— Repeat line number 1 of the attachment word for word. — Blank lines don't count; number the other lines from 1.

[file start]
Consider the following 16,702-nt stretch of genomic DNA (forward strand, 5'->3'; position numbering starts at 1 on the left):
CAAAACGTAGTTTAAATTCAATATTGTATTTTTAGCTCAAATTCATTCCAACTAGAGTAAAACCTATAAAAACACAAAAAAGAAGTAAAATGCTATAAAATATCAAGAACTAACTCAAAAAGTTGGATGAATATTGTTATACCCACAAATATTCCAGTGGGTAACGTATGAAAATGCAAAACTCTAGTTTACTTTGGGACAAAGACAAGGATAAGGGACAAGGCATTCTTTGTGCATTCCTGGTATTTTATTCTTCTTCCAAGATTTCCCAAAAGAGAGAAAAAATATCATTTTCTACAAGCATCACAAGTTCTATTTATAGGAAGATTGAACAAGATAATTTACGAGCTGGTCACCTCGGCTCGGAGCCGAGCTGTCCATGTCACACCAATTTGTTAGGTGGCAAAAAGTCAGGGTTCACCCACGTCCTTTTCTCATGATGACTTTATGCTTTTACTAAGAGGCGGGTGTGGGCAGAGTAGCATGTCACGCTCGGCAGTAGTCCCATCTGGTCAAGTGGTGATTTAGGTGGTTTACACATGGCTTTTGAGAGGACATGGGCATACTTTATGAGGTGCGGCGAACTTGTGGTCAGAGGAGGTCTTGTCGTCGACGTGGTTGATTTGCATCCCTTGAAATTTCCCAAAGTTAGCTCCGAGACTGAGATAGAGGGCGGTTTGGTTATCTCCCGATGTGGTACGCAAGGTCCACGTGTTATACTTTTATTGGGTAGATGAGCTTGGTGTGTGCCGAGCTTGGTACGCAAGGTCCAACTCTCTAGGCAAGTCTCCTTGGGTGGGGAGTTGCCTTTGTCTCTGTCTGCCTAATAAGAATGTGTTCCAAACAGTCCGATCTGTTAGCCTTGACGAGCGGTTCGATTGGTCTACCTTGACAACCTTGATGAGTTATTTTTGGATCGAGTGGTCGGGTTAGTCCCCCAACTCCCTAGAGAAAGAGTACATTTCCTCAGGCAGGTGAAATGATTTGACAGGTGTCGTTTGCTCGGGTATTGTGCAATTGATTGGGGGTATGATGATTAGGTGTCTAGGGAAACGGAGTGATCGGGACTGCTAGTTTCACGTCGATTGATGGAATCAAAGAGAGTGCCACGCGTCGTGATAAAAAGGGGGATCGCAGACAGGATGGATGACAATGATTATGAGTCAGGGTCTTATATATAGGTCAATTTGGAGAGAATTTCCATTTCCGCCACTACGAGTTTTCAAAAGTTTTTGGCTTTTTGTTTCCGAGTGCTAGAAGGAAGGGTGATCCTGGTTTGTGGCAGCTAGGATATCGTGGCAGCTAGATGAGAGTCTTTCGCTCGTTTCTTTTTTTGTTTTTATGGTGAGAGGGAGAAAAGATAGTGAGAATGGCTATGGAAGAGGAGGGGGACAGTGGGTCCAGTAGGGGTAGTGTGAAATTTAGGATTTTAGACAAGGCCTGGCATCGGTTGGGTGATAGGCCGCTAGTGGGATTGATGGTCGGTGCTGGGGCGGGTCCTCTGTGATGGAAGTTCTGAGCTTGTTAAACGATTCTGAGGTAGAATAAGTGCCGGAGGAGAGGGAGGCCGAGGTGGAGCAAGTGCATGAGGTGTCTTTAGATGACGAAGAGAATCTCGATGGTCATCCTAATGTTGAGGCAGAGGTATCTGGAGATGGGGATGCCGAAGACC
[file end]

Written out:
Consider the following 16,702-nt stretch of genomic DNA (forward strand, 5'->3'; position numbering starts at 1 on the left):